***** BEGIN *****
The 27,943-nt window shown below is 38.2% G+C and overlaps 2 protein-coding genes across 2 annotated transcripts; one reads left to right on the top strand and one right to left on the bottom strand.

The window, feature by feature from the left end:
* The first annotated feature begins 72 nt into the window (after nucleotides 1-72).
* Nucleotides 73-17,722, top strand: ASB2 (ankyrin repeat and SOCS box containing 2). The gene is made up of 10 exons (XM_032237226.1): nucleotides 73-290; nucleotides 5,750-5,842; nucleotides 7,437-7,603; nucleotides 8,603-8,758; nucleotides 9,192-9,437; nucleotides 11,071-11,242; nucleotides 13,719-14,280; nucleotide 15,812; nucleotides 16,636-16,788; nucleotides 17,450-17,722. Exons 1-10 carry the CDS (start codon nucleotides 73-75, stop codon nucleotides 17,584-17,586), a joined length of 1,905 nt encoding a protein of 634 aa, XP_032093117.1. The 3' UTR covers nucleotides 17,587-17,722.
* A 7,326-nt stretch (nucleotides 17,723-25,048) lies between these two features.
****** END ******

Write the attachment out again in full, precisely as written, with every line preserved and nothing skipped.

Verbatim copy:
The 27,943-nt window shown below is 38.2% G+C and overlaps 2 protein-coding genes across 2 annotated transcripts; one reads left to right on the top strand and one right to left on the bottom strand.

The window, feature by feature from the left end:
* The first annotated feature begins 72 nt into the window (after nucleotides 1-72).
* Nucleotides 73-17,722, top strand: ASB2 (ankyrin repeat and SOCS box containing 2). The gene is made up of 10 exons (XM_032237226.1): nucleotides 73-290; nucleotides 5,750-5,842; nucleotides 7,437-7,603; nucleotides 8,603-8,758; nucleotides 9,192-9,437; nucleotides 11,071-11,242; nucleotides 13,719-14,280; nucleotide 15,812; nucleotides 16,636-16,788; nucleotides 17,450-17,722. Exons 1-10 carry the CDS (start codon nucleotides 73-75, stop codon nucleotides 17,584-17,586), a joined length of 1,905 nt encoding a protein of 634 aa, XP_032093117.1. The 3' UTR covers nucleotides 17,587-17,722.
* A 7,326-nt stretch (nucleotides 17,723-25,048) lies between these two features.